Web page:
In-depth: The Treatment Era: ART in Africa

BOTSWANA: Model treatment programme has its problems

Photo: MASA ARV Programme
Botswana's treatment programme is seen as a model for other countries
JOHANNESBURG, 6 December 2004 (IRIN In-Depth) - When the Botswana government decided to provide free antiretroviral (ARV) treatment to its HIV-positive citizens, the country was hailed for taking such a bold step at a time when some of its neighbours continued to debate the toxicity of the drugs and wrestle with how they would fund their treatment plans.

Two years on, while most countries in Southern Africa have embarked on some form of treatment programme, Botswana has about 35,000 people in the public and private sector receiving the life-prolonging drugs, funded by the Bill and Melinda Gates Foundation and the Merck Company Foundation.

But despite the progress in rolling out the programme, health and government officials are concerned that people still wait until they are very ill before seeking help, making it more difficult and expensive to treat them.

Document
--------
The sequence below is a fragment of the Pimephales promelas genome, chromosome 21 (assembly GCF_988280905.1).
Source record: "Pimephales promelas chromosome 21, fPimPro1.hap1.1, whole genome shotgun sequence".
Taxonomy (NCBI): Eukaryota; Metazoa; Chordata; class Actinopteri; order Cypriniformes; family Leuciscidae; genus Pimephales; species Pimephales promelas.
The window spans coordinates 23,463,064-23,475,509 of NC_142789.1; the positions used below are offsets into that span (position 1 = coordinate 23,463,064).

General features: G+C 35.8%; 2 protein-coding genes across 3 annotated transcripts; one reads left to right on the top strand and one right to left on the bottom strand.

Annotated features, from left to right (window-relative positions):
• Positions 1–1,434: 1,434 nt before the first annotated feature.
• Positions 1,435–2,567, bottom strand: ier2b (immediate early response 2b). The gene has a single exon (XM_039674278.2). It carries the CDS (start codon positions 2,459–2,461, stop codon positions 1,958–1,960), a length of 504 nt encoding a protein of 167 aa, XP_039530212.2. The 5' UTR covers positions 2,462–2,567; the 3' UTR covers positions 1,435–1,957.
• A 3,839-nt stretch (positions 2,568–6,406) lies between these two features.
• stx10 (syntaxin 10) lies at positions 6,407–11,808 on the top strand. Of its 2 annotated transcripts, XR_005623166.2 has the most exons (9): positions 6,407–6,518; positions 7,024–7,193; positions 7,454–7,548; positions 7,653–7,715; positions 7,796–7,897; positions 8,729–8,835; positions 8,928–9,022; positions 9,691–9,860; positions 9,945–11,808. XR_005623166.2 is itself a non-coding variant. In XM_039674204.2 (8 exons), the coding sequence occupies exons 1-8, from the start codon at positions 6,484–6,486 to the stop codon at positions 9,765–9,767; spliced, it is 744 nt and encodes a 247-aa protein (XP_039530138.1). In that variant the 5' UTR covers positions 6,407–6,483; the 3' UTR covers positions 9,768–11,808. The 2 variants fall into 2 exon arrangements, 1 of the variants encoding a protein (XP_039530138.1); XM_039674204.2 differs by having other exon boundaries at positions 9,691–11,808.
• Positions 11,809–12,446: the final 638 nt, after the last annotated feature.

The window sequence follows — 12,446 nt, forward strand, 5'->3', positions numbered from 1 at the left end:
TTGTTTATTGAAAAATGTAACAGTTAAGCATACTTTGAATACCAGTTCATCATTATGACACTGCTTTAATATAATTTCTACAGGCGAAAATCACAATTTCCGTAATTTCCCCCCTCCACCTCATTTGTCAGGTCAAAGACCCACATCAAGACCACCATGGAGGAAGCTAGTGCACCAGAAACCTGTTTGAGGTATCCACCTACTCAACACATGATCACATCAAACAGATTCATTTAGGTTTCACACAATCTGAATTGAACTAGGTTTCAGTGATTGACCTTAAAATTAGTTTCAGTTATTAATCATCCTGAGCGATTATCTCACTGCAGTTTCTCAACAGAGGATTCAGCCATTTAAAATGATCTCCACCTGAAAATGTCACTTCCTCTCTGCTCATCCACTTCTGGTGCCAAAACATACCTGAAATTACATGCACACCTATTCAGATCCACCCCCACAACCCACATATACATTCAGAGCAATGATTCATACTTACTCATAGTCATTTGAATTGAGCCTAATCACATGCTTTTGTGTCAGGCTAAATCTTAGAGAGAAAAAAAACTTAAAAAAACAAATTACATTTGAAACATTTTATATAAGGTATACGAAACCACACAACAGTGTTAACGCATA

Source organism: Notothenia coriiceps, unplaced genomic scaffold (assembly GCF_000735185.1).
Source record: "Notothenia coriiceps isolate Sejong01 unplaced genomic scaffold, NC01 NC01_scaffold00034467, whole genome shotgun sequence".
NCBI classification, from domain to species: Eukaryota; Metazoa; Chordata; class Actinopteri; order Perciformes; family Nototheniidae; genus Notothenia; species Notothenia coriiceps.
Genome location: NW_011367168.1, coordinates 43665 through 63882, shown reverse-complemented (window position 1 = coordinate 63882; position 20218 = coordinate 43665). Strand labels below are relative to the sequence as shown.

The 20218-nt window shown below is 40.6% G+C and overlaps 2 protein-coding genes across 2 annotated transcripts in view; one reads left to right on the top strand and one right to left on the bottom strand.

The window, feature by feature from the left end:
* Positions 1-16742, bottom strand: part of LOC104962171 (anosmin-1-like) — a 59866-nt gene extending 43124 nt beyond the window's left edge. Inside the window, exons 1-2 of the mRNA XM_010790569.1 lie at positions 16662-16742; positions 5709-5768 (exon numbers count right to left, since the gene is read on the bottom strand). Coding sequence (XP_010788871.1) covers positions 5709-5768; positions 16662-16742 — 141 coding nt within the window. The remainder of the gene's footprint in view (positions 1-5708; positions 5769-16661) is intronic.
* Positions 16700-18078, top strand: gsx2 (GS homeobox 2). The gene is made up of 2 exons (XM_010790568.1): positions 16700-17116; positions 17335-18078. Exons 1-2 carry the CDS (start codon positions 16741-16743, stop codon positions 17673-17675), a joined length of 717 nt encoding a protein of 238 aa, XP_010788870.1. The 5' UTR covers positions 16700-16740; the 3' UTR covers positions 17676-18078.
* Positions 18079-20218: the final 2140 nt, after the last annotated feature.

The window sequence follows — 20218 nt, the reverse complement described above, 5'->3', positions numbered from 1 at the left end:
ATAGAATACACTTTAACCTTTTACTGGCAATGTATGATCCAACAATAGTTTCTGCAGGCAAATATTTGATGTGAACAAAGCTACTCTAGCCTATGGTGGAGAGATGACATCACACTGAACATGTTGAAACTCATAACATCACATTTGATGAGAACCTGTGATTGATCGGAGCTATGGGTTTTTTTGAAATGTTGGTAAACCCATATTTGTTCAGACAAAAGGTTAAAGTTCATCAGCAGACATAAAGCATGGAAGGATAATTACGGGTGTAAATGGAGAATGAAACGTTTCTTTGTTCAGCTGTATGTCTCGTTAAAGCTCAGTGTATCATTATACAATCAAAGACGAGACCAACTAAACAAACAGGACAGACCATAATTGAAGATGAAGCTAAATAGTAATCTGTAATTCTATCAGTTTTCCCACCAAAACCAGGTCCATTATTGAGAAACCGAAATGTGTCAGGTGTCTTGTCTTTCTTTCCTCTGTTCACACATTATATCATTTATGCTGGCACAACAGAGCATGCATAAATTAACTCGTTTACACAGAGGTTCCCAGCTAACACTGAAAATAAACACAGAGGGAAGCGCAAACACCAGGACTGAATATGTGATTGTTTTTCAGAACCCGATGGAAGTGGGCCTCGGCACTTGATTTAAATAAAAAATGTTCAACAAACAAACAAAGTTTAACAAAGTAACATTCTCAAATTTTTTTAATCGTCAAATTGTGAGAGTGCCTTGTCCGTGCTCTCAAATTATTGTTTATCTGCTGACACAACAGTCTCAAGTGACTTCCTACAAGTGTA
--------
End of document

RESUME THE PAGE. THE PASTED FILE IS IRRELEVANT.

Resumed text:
On average, HIV-positive Batswana access treatment when their CD4 count is at 80, according to Dr Ernest Darkoh, operations manager for the national ARV programme. Without HIV infection, the normal CD4 count range is 500-1,500. At 200 and below, a patient is at serious risk and treatment should begin.

At Princess Marina hospital in the capital, Gaborone, the Infectious Disease Care Clinic lies tucked behind the main hospital buildings. With about 12,000 people enrolled, this is one of the biggest treatment sites in the world.

Healthcare workers at the Princess Marina site see over 200 patients a day, many of who are "coming in sick beyond recovery". This has meant that the initiation process, which should take a couple of months to train patients and get them ready to begin taking the drugs, has had to be fast-tracked, Virginia Kebinakgabo, the clinic's sister-in-charge told PlusNews.

The workload can be attributed to fear of stigma and discrimination. Many of the patients travel long distances to get here, preferring the relative anonymity of the facility.

A patient who had travelled 50 km from Molepolole told PlusNews, "That's my home, I don't want them to see me queuing for ARVs."

Consequently, the pharmacy has had to make allowances for patients from outlying villages, who do not always come for their monthly supply of drugs on the scheduled dates.

Botswana has all the ingredients for turning the epidemic around: political leadership, optimal use of existing resources, and an established treatment plan. But fear of stigma has proved to be an even bigger hurdle.

"People are not yet free to talk about the epidemic. If they can't talk about it, then it will be even harder for them to get help," said Chris Molomo, head of the National AIDS Council.

The size of the population also plays a role - in a country of 1.7 million people, only a handful of individuals have gone public about their status.